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modular wireless transportation system

an open standard for cars to link up into short "trains" for long highway drives
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(+2, -3)
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I propose an open standard for different manufacturers to develop and follow that would allow future cars to be able to physically link together and form short train-like formations. The lead car in the linked unit would override steering, braking and throttle control for all of the other units. This technology would incorporate wireless for human communications between vehichles as well as hard wired connections between vehicles to link their engine throttle control and braking at the point of physical attachment between cars. (This might work in a standard-transmission vehicle, but likely these vehicles will be electrically powered and won't really require a transmission in the way a current automobile does.)

The application here is for small groups of cars with the same destination that is many miles of interstate away. Also, this could be used in large cities to help defeat the braking waves in traffic patterns. These would definitely need a special lane like HOV in major california cities. For large city use, embedded controllers in the highway itself could link and steer cars with the same destination as well as detaching individual cars for exit for those willing to participate in such a program.

everyshoefits, Jul 14 2004

Collaborative Driving System http://www.auto21.c...ems_1driving_e.html
HTML summary leading to londer PDF article. From auto21.ca. [st3f, Oct 21 2004]

Collaborative Driving System Using Teamwork for Platoon Formations http://www.damas.if...AS-ATT04-sHalle.pdf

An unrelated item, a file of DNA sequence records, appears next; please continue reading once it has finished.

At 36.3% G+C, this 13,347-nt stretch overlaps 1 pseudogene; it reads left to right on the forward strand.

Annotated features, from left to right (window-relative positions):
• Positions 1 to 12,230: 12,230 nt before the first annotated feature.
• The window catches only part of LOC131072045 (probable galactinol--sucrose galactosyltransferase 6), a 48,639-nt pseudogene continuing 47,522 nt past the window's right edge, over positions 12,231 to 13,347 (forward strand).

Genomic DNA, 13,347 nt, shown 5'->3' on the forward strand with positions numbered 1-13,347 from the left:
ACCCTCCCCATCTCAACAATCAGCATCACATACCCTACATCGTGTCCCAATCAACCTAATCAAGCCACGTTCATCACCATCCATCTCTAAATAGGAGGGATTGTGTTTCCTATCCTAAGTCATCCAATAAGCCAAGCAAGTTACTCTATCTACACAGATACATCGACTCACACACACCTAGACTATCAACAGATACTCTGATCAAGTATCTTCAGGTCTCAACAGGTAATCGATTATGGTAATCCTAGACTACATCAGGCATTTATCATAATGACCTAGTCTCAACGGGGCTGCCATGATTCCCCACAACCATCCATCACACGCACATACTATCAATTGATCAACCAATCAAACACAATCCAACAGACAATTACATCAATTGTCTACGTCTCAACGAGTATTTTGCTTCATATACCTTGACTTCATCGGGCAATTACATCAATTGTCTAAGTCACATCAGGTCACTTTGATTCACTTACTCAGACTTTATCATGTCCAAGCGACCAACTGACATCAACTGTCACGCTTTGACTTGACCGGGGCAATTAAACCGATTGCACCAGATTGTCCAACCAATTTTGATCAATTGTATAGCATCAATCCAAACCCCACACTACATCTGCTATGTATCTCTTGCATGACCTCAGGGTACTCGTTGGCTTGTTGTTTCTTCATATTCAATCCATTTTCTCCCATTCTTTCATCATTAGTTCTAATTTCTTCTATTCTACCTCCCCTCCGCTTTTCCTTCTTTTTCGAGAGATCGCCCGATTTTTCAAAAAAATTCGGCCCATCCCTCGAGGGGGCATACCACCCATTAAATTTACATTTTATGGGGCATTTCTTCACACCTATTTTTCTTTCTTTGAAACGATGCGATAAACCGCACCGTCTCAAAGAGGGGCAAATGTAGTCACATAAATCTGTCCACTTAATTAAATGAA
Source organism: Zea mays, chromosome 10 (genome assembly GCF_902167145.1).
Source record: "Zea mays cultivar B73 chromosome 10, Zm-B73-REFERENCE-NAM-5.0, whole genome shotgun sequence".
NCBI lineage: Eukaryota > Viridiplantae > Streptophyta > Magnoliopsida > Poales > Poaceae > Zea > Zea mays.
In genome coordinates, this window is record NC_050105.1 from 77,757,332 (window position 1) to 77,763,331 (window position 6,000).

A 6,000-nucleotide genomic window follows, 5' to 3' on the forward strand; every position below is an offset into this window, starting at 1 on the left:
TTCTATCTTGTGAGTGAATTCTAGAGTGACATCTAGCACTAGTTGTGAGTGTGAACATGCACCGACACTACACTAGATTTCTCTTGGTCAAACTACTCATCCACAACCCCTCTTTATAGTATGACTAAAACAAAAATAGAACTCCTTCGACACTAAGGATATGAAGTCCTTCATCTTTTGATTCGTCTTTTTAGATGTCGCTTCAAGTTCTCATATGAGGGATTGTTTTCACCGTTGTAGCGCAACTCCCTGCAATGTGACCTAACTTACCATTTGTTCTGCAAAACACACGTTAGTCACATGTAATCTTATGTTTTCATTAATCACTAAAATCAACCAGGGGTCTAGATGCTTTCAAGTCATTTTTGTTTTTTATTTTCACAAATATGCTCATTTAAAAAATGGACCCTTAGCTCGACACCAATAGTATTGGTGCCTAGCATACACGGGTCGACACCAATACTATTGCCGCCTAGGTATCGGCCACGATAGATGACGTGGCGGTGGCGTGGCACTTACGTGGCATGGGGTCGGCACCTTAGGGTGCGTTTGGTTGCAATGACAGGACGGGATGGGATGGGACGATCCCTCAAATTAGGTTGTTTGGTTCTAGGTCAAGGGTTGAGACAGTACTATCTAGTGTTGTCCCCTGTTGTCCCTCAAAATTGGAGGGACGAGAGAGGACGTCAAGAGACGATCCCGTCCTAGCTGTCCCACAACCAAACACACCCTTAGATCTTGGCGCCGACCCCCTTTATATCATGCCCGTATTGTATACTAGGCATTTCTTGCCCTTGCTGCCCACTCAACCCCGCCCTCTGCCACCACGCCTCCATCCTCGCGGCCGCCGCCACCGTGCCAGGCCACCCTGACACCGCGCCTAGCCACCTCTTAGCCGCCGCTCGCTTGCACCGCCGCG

PDF from Université Laval. [st3f, Oct 21 2004]


       I believe that collaborative driving has been a topic of research since at least the 1980s, possibly much earlier. What are you proposing that won't have been looked into by university departments and motor companies over the last 20 or more years?
st3f, Jul 19 2004

       Theoretically this could also lead to decreased pollution. as each vehicles engine would not need to be on if it was being pulled by another.
SeltzerH02, Apr 22 2007

       Earlier being at least 1962. Cover story on Popular Science. (In this month's retrospective)
Galbinus_Caeli, Apr 22 2007

       I like the idea (baked or not). However, I don't think regular drivers would use it.   

       I'm bombing along the M6, when some guy in front invites me to join his convoy. I've never seen him before in my life. I'm going to put my life (and that of my family) in his hands? I think I'd rather not, to be honest.
MaxwellBuchanan, Apr 22 2007

       Why not just take the train?
AbsintheWithoutLeave, Apr 22 2007

       Not a bad idea, but every cheapskate in town is going to hook up to you so they don't have to pay to charge/fuel their vehicle. Cynical - slightly. Likely - definite.
Hairy Sock, Apr 23 2007

       It's not only the fact that some engines might be turned off that reduces fuel consumption/CO2 emissions; it's also the fact that less energy is being used anyway because each following vehicle is slipstreaming the one in front. You can do that anyway - but not safely.